Edinger was born on April 28 and is 33 years old. He and his wife Valerie have four kids: Everett, Capri, Corbin and Vincent. Everett is seven years old, Capri is six, Corbin is four and Vincent is two. He really enjoys coaching sports and driving or riding horses.

Edinger graduated from Eaton High School in 2001. He was a year round athlete in high school, playing football, wrestling and track. He attended and graduated from UNC in 2005. He continued his football career in college.

Edinger’s favorite color is blue. His favorite food is steak. His favorite sports are football and wrestling. His favorite TV show is the Walking Dead and he really enjoys the movies Brave Heart and the Lord of the Rings trilogy. Despite being a science teacher, his favorite subject is history.Aaron Edinger

Edinger’s favorite teaching memory was his first year teaching middle school science when he realized he needed to be more particular with his wording when he told them to put the, “balls in their sacks” rather than telling them to put the round objects in the bags.

“I hadn’t realized what I said until the whole class was laughing,” said Edinger.

Edinger aspires to give back to others the same as he has received. Part of his giving back is running Young Life, a Christian ministry that provides a fun, safe and accepting environment for high school students.

Edinger is a very popular teacher among the students at SHS.

“I like the way he teaches. He is easy going and really understanding. I don’t really even consider him as a teacher because he builds that bond with you as a student,” said junior Yadira Galvan.

“He is a good coach, he is motivating and always positive and if we ever make mistakes he helps us fix them,” said junior Gama Soto.

 

Kayla’s Korner

By Kayla Smithgall

Growing up, I had heard about Alzheimer’s disease. I had even seen people with Alzheimer’s. But I never gave it much thought until my family started noticing some changes in my grandma.

Maybe I should start out first by telling you about her.

She is the youngest of seven children and is the only girl in her family. This being said, she is very independent. She is selfless. She also happens to be very stubborn. For every holiday we would gather at her house and no one was allowed to be in her kitchen, let alone help her with anything.

In the fall of 2014, she began to forget things. Not necessarily big things, just things she never used to forget. She was also complaining of dizziness that constantly kept her at home.

Thanksgiving rolled around and my grandma told her two other sons, who lived out of town, to stay home. She didn’t even want to come over to our house, but my parents were able to convince her. She didn’t bring anything and she didn’t help, or even offer to help, my mom.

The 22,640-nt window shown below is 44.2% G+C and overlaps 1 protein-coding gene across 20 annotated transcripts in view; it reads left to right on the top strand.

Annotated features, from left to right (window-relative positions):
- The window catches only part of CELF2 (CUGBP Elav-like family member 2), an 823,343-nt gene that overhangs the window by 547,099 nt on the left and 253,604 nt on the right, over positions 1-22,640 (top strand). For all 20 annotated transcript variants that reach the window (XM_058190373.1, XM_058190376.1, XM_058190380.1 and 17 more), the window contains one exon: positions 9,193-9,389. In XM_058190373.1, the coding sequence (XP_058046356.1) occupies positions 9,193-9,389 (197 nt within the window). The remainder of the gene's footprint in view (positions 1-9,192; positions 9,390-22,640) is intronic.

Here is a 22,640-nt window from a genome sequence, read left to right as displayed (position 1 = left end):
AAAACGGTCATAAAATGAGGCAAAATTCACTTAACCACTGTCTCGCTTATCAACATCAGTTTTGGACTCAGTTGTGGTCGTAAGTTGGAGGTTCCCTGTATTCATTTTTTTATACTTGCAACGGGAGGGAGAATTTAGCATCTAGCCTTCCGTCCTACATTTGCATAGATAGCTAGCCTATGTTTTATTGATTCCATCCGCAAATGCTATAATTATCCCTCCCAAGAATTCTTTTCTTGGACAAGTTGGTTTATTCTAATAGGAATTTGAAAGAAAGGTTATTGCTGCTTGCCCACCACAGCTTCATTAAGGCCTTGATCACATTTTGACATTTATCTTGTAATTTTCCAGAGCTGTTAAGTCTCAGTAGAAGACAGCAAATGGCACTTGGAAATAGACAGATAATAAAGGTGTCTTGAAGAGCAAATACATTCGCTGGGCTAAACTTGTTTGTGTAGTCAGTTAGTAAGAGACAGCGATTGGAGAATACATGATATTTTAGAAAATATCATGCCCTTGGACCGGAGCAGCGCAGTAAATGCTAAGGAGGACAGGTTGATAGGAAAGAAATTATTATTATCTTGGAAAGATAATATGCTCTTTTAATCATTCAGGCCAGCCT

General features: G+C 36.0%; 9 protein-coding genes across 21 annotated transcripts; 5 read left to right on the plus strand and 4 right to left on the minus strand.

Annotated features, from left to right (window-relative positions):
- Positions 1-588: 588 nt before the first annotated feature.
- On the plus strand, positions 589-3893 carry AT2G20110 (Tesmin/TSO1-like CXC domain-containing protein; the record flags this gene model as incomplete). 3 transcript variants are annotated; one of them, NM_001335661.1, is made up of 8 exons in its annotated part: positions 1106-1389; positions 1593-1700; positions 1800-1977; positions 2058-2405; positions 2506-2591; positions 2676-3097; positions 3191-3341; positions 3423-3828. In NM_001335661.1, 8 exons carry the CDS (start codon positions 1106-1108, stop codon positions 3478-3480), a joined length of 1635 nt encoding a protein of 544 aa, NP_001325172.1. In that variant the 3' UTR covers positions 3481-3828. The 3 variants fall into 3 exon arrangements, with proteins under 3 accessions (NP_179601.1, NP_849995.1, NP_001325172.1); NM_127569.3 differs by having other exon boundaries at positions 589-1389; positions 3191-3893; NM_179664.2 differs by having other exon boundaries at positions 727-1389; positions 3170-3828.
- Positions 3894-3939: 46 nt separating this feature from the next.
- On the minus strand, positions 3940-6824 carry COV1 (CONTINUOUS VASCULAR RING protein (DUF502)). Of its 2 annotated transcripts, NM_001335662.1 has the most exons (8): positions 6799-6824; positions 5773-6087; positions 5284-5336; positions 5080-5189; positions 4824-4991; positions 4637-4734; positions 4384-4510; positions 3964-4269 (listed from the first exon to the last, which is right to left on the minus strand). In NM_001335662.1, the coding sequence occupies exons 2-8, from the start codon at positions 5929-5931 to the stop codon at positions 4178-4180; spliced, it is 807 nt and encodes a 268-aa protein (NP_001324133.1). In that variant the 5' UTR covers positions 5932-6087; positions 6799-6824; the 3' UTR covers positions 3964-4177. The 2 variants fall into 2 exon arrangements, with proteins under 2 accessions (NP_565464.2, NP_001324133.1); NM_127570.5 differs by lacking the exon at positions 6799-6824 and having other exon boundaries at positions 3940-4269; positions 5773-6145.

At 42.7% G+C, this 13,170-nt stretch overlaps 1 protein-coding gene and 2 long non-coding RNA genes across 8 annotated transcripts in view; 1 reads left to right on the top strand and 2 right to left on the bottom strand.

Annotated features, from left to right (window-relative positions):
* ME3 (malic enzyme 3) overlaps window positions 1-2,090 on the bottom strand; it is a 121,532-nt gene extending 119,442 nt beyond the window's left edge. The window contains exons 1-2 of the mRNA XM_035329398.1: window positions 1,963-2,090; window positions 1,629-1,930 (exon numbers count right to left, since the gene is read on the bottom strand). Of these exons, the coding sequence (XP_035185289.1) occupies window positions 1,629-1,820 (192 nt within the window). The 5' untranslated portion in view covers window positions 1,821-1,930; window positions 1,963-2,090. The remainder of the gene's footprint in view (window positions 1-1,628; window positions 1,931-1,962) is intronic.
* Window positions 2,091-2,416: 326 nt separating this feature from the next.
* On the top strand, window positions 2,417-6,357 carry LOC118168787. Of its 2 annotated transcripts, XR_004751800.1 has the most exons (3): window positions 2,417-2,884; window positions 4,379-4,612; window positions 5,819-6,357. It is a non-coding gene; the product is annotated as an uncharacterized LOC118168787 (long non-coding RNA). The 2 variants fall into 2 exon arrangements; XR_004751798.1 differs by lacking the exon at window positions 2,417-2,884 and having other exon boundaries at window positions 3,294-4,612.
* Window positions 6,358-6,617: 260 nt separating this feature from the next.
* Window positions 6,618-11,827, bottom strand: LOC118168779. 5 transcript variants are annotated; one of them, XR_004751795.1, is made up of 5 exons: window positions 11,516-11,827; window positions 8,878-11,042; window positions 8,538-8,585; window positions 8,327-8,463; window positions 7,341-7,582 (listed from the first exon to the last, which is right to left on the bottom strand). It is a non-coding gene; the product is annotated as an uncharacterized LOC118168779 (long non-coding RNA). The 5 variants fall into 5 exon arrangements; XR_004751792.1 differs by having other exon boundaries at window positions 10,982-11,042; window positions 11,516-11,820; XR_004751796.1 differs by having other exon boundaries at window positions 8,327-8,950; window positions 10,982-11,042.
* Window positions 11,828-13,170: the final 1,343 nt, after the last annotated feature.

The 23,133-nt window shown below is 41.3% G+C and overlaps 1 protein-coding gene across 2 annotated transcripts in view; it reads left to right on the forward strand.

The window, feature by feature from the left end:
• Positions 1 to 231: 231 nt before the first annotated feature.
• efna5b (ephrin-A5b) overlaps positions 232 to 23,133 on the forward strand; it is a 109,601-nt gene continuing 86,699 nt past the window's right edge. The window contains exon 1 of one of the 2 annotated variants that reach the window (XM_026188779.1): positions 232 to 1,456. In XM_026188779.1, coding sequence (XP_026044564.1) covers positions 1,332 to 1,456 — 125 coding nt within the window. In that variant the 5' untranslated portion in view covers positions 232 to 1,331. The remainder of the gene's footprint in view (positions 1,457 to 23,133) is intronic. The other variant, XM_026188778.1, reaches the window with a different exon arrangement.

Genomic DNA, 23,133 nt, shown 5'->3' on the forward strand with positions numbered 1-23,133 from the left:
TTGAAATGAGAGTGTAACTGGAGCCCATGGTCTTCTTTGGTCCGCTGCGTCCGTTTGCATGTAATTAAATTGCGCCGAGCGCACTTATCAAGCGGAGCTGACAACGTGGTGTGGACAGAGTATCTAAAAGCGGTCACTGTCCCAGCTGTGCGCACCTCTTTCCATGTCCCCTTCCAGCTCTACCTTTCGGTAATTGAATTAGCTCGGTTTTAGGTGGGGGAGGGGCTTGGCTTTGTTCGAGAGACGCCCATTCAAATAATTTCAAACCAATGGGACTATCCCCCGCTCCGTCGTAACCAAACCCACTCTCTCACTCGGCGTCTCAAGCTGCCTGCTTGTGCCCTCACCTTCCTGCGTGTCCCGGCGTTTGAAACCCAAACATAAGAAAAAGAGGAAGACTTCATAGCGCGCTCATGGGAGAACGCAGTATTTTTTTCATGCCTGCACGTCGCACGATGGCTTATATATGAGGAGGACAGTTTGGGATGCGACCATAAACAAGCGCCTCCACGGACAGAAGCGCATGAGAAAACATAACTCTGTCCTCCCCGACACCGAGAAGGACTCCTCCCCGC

That’s when we knew something wasn’t right. My parents decided to take her to a doctor.

Her results came in two weeks later and in December of 2014, my grandma was diagnosed with the beginning stages of Alzheimer’s. She was also diagnosed with vertigo, which is something I have as well.

For the next couple of months, every time I saw her she would tell me about her latest vertigo episode and ask if I’ve had similar experiences. She would get excited when I would tell her I had and when I would tell her that my medication helped me, she was relieved.

It suddenly hit me. She thought her medication would make it all go away. She wasn’t ready to accept it. She was trying to cover her Alzheimer’s with her vertigo.

My sophomore year, I had to write a research paper and I chose Alzheimer’s as my topic.

When I first learned that she was diagnosed, I had blown it off. Alzheimer’s was just a word to me. I never realized that it would cause so much pain in my family.

As I began researching it, it really hit me what it meant for my grandma to have Alzheimer’s. A fact that really hit me hard was that it is fatal. Sure, people don’t die right way; they usually live eight to 10 years after being diagnosed, but it was eventually going to take her life.

I also read that people with Alzheimer’s can get to the point where they can no longer talk and need help with literally everything they do.

This was what my grandma was diagnosed with? My strong, independent grandma would need help with everything she does?

She would never be the same again. We could no longer have family holidays at her house. She would no longer make her famous mashed potatoes and gravy or her “green stuff” that my brother loved so much. She would no longer remember all the little things we did that meant so much to me.

I can honestly say that I have learned more about my grandma in the last year than I have in the past 10 years.

One of the toughest things about Alzheimer’s is that it starts with short-term memory loss.

My grandma can still quote Bible verses perfectly. She remembers the town she grew up in. She remembers all of her brothers’ names and their order of birth. She even remembers the camper her and my grandpa would haul their family around in for their vacations.

She can remember all those things but she can’t remember the house she has lived in for 23 years.

When she first began having problems, she couldn’t remember the birthdays of my family members. My mom would call her to remind her and then would go pick out a card for her that my grandma could send to that family member.

On my birthday a few months ago, she called me and asked me to come to her house because she had something for me. I was surprised that she had remembered my birthday, because my mom hadn’t reminded her.